Proposal for a future web application or extension of Google Maps

Posted on Oct 3, 2014 | 0 comments

With over 20000 fatalities and numerous human catastrophes all around the globe over the past year, there is a high demand for a continuous and near-real-time warning system for casualties of natural disasters. With the establishment of the International Charter ‘Space and Major Disasters’ in 1999, all important space agencies agreed on sharing their satellite resources to provide a 24/7 monitoring of natural disasters all over the globe. Unfortunately, the processing time of up to 72 hours and the involved publishing process and Charter standards exclude individuals from receiving necessary information within a short time at their current location. As local authorities are the exclusive authorized institutions that could initiate such a Charter call, only national risk management- and hazard centers are provided with detailed information in order for them to develop their emergency plans.

In case of spontaneous natural disasters, such as earthquakes or volcanic eruptions, a processing time of 72 hours is not sufficient and only allows for post-event reprocessing of the event. A guidance and prepared emergency plan for individuals within a defined range of the incident could be realized by providing navigational assistance with Google Maps or an additional emergency app within the Android OS. With a market share of almost 80% (~ 1 billion smartphones in total[1]) of Android phones and the Google Maps app),  they are able to reach almost 1/6th of the world population within seconds or at least minutes.

Affected people are determined by analyzing their location depending on the last provided GPS signal of their smartphone or their position based on triangulation and pinging from their mobile provider. Therefore, a limited group of people (up to million individuals, depending on the region of such a natural event) could be alerted and guided by a push service provided by the Google infrastructure within a few minutes after an individual event, or in advance for incidents like floods, hurricanes or tsunamis.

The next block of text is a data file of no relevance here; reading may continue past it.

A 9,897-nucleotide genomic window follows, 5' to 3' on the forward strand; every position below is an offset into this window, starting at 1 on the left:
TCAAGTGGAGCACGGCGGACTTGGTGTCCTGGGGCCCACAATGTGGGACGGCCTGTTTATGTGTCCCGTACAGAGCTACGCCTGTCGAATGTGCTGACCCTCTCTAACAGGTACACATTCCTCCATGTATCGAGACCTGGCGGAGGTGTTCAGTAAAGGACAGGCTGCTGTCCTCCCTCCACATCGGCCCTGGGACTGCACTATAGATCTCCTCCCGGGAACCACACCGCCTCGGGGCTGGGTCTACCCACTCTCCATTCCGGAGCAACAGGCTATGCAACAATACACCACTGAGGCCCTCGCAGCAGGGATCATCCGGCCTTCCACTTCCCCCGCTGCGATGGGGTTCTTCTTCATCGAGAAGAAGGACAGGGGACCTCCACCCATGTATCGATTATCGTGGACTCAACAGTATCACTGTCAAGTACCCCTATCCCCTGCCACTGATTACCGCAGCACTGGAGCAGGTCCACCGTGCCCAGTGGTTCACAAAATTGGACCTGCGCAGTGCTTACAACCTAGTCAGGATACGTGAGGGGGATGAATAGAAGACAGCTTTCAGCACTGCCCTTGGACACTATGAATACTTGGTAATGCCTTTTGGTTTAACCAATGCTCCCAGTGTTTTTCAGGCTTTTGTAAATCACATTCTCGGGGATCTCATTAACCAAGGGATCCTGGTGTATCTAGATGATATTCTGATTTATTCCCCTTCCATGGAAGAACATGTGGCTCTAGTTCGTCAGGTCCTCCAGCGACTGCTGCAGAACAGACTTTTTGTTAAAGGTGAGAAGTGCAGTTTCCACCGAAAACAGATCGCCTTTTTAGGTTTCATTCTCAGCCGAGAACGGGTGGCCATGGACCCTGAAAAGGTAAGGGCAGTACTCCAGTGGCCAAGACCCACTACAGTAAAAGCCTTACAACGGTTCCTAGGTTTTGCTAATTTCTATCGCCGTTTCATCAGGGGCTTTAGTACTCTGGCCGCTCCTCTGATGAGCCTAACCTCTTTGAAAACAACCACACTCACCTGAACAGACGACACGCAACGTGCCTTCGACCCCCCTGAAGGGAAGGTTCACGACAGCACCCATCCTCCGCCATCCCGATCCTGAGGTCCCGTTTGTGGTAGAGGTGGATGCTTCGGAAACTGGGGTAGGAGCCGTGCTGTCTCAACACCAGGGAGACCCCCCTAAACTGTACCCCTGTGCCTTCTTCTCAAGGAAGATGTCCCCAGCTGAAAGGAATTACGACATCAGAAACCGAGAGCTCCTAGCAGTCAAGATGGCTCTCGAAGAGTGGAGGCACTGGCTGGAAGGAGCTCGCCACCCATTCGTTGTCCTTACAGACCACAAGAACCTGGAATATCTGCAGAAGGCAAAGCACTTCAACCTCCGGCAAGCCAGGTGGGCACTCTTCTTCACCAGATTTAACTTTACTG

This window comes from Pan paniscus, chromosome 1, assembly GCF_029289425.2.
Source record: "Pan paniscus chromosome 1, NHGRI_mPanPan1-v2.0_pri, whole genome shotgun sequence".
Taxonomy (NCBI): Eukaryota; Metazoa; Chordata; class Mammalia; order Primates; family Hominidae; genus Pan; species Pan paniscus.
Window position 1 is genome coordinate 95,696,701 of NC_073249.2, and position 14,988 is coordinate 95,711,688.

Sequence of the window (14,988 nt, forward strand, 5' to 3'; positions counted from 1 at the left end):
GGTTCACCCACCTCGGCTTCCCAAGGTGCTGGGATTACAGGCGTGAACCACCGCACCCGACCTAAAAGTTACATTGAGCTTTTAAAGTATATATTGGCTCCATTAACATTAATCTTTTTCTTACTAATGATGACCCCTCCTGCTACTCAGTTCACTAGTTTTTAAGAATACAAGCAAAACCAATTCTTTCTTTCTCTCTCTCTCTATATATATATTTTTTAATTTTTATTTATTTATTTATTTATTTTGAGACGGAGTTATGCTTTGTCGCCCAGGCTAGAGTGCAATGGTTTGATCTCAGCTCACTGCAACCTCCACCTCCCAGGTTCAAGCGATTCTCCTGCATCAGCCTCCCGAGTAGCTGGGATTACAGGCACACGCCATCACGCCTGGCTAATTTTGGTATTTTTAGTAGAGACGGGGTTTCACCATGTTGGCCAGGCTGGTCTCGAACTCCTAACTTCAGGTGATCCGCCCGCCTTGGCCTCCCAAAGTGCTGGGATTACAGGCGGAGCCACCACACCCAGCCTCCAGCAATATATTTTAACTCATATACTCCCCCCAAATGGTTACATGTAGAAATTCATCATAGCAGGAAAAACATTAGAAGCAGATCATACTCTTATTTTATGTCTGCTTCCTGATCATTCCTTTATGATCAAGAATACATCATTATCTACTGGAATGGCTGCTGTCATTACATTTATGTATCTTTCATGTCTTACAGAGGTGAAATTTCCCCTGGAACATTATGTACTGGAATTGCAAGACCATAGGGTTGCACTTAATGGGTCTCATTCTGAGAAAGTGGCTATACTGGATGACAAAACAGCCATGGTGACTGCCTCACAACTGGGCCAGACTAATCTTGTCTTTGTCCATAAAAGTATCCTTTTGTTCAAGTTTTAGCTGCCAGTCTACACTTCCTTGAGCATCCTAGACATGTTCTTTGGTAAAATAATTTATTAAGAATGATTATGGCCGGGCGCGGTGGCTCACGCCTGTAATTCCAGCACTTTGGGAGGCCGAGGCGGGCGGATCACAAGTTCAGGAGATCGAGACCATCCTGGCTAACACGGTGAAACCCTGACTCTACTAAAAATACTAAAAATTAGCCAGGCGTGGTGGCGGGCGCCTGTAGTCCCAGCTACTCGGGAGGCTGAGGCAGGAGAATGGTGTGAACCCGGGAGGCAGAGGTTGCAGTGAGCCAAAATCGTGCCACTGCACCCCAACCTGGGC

For instance, in case of an earthquake in the San Francisco bay area, approximately 7.5 million people could be affected by the immediate causes of destruction and burying. With the provided real-time monitoring system from the U.S. Geological Survey and the calculated epicenter, Google could start sending push notifications to smartphone users in the affected region, providing them not only with the information about the strength and location of the event, but also (depending on the predicted damages and causes) with a prepared emergency rescue guidance using the navigation function of Google Maps. Consequently, individuals could be guided to the closest emergency center or predefined checkpoints. Even in the case of the burying of individuals, Google could provide local authorities and emergency agencies with the location of millions of people. Depending on their movement (gained through the analysis of their GPS position), Google could detect buried people solely by their timely fixed position (thereby, the map of affected people gets better and better over time due to additional information and discarded position signals caused by the movement of unconcerned individuals) or an emergency call within Google Maps. As an additional source of information, the current Digital Globe satellite imagery and the planed project with Space Systems/Loral could be used to provide Google customers with near real-time imagery and the necessary bandwidth for the affected locations.

By combining already existing seismic-, meteorological-, volcanic- and tsunami -warning systems in one place, and merging them with a globally well spread infrastructure as the Android OS in combination with Google Maps, a unique and very important service could be created for Google costumers all over the world. With a simple opt-in mechanism integrated in the Google Maps app, every single user of the system could be provided with lifesaving information in case of a natural disaster.

Global distributed natural disasters of 2013

Figure 1: Global distributed natural disasters of 2013

As you can see in figure 1, all detected and analyzed natural disasters are well spread over the globe, affecting almost every single country of the world. Keeping in mind that Google infrastructure is already in place, an adaption of such a system would be possible within a few years. As this service is currently unique and fits perfectly into the global portfolio of services, Google could use this service in third world countries, or almost any region affected by natural disasters, to sell their already existing products.



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